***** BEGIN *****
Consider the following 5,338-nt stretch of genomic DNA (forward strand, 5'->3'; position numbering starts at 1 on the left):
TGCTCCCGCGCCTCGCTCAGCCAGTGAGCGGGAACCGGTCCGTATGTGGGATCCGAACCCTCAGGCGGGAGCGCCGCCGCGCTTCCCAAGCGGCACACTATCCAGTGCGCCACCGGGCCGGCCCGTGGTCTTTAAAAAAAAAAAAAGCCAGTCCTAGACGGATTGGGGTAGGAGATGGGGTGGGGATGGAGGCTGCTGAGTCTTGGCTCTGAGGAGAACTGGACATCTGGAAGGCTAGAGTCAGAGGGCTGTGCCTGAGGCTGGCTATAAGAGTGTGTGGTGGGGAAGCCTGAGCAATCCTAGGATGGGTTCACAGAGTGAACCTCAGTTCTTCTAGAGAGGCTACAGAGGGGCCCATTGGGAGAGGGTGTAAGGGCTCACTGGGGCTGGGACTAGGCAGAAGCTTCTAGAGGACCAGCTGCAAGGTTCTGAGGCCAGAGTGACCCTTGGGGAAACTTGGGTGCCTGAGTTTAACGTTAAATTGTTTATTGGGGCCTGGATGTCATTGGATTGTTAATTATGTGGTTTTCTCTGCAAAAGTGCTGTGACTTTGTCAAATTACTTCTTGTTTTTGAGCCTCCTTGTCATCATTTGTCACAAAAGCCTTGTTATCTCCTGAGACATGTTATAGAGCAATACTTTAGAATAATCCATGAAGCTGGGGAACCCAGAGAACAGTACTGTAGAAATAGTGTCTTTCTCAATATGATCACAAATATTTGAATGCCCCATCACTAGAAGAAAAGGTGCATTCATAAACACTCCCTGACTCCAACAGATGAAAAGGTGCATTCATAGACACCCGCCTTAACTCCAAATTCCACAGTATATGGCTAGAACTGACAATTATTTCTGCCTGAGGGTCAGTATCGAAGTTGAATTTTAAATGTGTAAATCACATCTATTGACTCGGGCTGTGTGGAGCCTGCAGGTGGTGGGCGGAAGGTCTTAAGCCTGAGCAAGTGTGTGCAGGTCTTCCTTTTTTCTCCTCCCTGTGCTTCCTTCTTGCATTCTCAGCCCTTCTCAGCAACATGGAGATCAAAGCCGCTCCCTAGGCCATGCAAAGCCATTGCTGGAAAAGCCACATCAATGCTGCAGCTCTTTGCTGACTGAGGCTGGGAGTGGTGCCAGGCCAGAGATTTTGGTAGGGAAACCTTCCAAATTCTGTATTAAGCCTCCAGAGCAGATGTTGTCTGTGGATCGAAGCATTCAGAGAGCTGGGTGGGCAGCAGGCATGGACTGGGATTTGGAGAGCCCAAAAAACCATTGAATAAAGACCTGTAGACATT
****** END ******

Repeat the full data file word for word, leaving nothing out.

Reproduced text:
Consider the following 5,338-nt stretch of genomic DNA (forward strand, 5'->3'; position numbering starts at 1 on the left):
TGCTCCCGCGCCTCGCTCAGCCAGTGAGCGGGAACCGGTCCGTATGTGGGATCCGAACCCTCAGGCGGGAGCGCCGCCGCGCTTCCCAAGCGGCACACTATCCAGTGCGCCACCGGGCCGGCCCGTGGTCTTTAAAAAAAAAAAAAGCCAGTCCTAGACGGATTGGGGTAGGAGATGGGGTGGGGATGGAGGCTGCTGAGTCTTGGCTCTGAGGAGAACTGGACATCTGGAAGGCTAGAGTCAGAGGGCTGTGCCTGAGGCTGGCTATAAGAGTGTGTGGTGGGGAAGCCTGAGCAATCCTAGGATGGGTTCACAGAGTGAACCTCAGTTCTTCTAGAGAGGCTACAGAGGGGCCCATTGGGAGAGGGTGTAAGGGCTCACTGGGGCTGGGACTAGGCAGAAGCTTCTAGAGGACCAGCTGCAAGGTTCTGAGGCCAGAGTGACCCTTGGGGAAACTTGGGTGCCTGAGTTTAACGTTAAATTGTTTATTGGGGCCTGGATGTCATTGGATTGTTAATTATGTGGTTTTCTCTGCAAAAGTGCTGTGACTTTGTCAAATTACTTCTTGTTTTTGAGCCTCCTTGTCATCATTTGTCACAAAAGCCTTGTTATCTCCTGAGACATGTTATAGAGCAATACTTTAGAATAATCCATGAAGCTGGGGAACCCAGAGAACAGTACTGTAGAAATAGTGTCTTTCTCAATATGATCACAAATATTTGAATGCCCCATCACTAGAAGAAAAGGTGCATTCATAAACACTCCCTGACTCCAACAGATGAAAAGGTGCATTCATAGACACCCGCCTTAACTCCAAATTCCACAGTATATGGCTAGAACTGACAATTATTTCTGCCTGAGGGTCAGTATCGAAGTTGAATTTTAAATGTGTAAATCACATCTATTGACTCGGGCTGTGTGGAGCCTGCAGGTGGTGGGCGGAAGGTCTTAAGCCTGAGCAAGTGTGTGCAGGTCTTCCTTTTTTCTCCTCCCTGTGCTTCCTTCTTGCATTCTCAGCCCTTCTCAGCAACATGGAGATCAAAGCCGCTCCCTAGGCCATGCAAAGCCATTGCTGGAAAAGCCACATCAATGCTGCAGCTCTTTGCTGACTGAGGCTGGGAGTGGTGCCAGGCCAGAGATTTTGGTAGGGAAACCTTCCAAATTCTGTATTAAGCCTCCAGAGCAGATGTTGTCTGTGGATCGAAGCATTCAGAGAGCTGGGTGGGCAGCAGGCATGGACTGGGATTTGGAGAGCCCAAAAAACCATTGAATAAAGACCTGTAGACATT